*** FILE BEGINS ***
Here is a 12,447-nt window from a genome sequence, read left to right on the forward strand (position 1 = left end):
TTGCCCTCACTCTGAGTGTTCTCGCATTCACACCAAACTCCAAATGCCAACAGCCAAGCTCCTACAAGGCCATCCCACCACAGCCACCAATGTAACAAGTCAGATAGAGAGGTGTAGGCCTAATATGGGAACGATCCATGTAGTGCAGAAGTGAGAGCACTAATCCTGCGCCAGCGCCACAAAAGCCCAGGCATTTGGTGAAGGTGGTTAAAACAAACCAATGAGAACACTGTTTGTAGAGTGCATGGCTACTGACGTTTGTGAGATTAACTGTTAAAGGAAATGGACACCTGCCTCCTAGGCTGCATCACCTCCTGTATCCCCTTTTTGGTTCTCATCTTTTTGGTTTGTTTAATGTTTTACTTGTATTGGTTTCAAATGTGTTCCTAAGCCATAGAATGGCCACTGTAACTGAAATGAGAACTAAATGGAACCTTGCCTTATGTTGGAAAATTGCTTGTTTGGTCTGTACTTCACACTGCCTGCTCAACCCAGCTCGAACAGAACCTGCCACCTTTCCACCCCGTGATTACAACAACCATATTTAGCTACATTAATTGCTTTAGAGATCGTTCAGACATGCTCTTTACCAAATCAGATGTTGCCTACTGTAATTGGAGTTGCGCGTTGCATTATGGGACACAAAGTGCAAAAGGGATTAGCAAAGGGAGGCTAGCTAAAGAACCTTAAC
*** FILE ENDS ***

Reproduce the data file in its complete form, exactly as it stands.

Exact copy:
Here is a 12,447-nt window from a genome sequence, read left to right on the forward strand (position 1 = left end):
TTGCCCTCACTCTGAGTGTTCTCGCATTCACACCAAACTCCAAATGCCAACAGCCAAGCTCCTACAAGGCCATCCCACCACAGCCACCAATGTAACAAGTCAGATAGAGAGGTGTAGGCCTAATATGGGAACGATCCATGTAGTGCAGAAGTGAGAGCACTAATCCTGCGCCAGCGCCACAAAAGCCCAGGCATTTGGTGAAGGTGGTTAAAACAAACCAATGAGAACACTGTTTGTAGAGTGCATGGCTACTGACGTTTGTGAGATTAACTGTTAAAGGAAATGGACACCTGCCTCCTAGGCTGCATCACCTCCTGTATCCCCTTTTTGGTTCTCATCTTTTTGGTTTGTTTAATGTTTTACTTGTATTGGTTTCAAATGTGTTCCTAAGCCATAGAATGGCCACTGTAACTGAAATGAGAACTAAATGGAACCTTGCCTTATGTTGGAAAATTGCTTGTTTGGTCTGTACTTCACACTGCCTGCTCAACCCAGCTCGAACAGAACCTGCCACCTTTCCACCCCGTGATTACAACAACCATATTTAGCTACATTAATTGCTTTAGAGATCGTTCAGACATGCTCTTTACCAAATCAGATGTTGCCTACTGTAATTGGAGTTGCGCGTTGCATTATGGGACACAAAGTGCAAAAGGGATTAGCAAAGGGAGGCTAGCTAAAGAACCTTAAC